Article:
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    I Took My Kids To Experience The Most Kid-Friendly Movie Theater Of All Time

    Kids today have no idea how good they've got it.

    In Southern California there’s a new movie theater experience that’s guaranteed to blow a kid’s mind — screening rooms with giant play structures inside of them!


    These junior auditoriums just opened at Cinépolis Pico Rivera in Los Angeles and Cinépolis Vista in San Diego. The auditoriums are new in the United States, but Cinépolis has operated them internationally since 2014.

    My family LOVES going to the movies, so I hustled down to Cinépolis Pico Rivera with my kids — Annie, 7, and James, 3 — to check out the auditorium's first-ever screening.

    Heather Spohr

    Full disclosure — I was very interested to see if this new movie experience would keep my threenager from acting like this:

    Heather Spohr

    James used to be good at the movies, but has made our last few movie trips very difficult. A few months ago, for example, BuzzFeed hosted a screening of The Secret Lives Of Pets. Cool, right? Well, I spent most of the screening in the lobby with a restless James who just wanted to run up and down the stairs. ¯\_(ツ)_/¯

    As you can see, the entrance to the auditorium was very kid friendly, and on-theme for the inaugural screening: The LEGO Batman Movie.

    Heather Spohr

    Soon they opened the doors to let us inside and my first thought was, "Whoa..."

    Heather Spohr

    My second thought was, "Hey! Slow down!" as my kids bolted away from me.

    There were two play areas for the kids to enjoy. The first — in front of the screen — was meant for smaller children.

    Heather Spohr

    It looked like a mall play area and had lots of things for kids James' age to climb, jump off, and fight over.

    The Pièce De Résistance, though, was the huge play structure that ran along the entirety of the far wall.


    The structure got a big thumbs up from the lucky kids who got to try it out for the first time. Annie especially loved this "space bubble."

    Heather Spohr

    The most popular part of the structure by far, though, was the slide.

    Mike Spohr

    As the kids played, I did a little investigating into the auditorium's rules and learned a big one — NO PLAYING DURING THE MOVIE IS ALLOWED. That had me like:


    Once I thought about it, though, it made sense. Letting kids climb and jump off of a play structure in a darkened auditorium doesn't exactly scream, "SAFETY!" Also, if the kids played during the screening their hollering would likely drown out the movie's audio.

    What kids CAN do is play for twenty minutes before the movie, and then again during a 15-minute intermission.

    Of course, while the rule does make sense — you know, on account of kids not cracking their heads open in the dark — I couldn't help but worry how these 38 pounds of trouble would take it.

    Heather Spohr

    Forcing James to sit in his seat for the entire movie and ignore the giant play structure (that was still within his line of sight) was not something I was looking forward to.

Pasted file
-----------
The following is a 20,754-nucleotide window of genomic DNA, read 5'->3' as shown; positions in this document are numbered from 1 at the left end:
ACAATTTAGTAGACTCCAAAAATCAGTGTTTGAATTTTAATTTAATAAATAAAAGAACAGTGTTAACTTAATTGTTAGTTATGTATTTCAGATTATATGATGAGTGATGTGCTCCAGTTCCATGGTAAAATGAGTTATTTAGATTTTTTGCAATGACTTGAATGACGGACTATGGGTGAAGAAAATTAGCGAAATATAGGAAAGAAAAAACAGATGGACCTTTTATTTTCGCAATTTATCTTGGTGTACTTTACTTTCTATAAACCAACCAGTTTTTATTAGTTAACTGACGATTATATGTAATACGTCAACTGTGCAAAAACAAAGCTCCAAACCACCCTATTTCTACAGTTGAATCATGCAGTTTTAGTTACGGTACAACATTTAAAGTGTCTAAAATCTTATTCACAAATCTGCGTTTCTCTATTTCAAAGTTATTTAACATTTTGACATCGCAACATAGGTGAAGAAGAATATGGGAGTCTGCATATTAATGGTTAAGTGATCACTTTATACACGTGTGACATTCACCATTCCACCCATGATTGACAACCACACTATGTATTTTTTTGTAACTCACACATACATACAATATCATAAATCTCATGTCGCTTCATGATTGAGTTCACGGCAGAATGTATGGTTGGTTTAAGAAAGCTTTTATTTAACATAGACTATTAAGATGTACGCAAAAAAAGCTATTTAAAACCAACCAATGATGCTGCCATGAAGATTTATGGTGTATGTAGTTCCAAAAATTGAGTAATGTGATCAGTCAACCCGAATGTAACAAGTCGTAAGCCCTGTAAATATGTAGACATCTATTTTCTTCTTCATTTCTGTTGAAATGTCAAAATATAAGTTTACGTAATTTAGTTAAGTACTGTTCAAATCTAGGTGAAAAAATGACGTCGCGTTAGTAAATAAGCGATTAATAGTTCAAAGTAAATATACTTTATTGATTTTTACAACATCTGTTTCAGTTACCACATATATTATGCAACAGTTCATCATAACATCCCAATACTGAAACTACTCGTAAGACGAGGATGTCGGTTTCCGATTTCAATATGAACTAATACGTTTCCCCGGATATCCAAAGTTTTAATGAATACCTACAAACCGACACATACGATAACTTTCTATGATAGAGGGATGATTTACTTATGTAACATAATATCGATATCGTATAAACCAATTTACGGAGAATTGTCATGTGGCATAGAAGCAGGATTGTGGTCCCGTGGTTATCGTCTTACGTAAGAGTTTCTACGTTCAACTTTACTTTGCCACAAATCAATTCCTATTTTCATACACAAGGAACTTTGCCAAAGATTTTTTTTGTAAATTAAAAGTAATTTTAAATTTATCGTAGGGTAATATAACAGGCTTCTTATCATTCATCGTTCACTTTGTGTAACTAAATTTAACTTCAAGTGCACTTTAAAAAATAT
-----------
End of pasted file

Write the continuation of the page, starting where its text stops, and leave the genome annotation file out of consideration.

Soon the attendant announced it was time for everyone to take their seats. This called our attention to another cool part of the experience — kid-friendly seating!

    In addition to these traditional theater seats...

    Heather Spohr

    There were these lounge chairs...

    Heather Spohr

    Bean bag-esque chairs...

    Heather Spohr

    And actual bean bags! Annie and James picked the bean bags (which proved not to be as problematic for my back as I imagined).

    Heather Spohr

    So how did James take the whole, "Stop playing and sit to watch the movie" thing?

    Warner Bros.

    Well, initially he sat next to me calmly because he was excited about the bean bags and movie. Inside I was thinking, "Holy Cow! Cinépolis has done it! They've found a way to make going to the movies with a threenager tolerable!"

    But... about two minutes into the movie he pointed at the play structure and asked, "Play more?" When I told him "no" he then asked to go to the bathroom. Five minutes after we got back he asked to go to the bathroom AGAIN. (As a parent I knew he probably didn't really have to go again, but I also knew the one time I refuse to take him will be the time he pees on my pants, so I took him).

    But then — plot twist! After twenty minutes (and those two trips to the bathroom) I looked down and saw this:

    Heather Spohr

    Did all of the playing on the play structure tucker him out? Or was there just too much excitement going on? Either way, he napped until the last ten minutes of the movie which meant this was our first low-stress movie outing in a long time!

    So what did we think about the experience?

    Heather Spohr

    This is a totally different trip to the movies your kids won't soon forget. Price-wise, tickets are a few dollars more than they are for a regular screening ($9.50 for matinees, and $12.75 for kids and $14.75 for adults at evening screenings), but when you consider that most play places would charge you more than a few bucks for 35 minutes of play time, it works out.

    This is a home run with kids over five. Annie had an absolute blast and no problem transitioning from playing to watching the movie. Younger kids will have fun, too, but if your little one isn't great at going to the movies this might not be any different.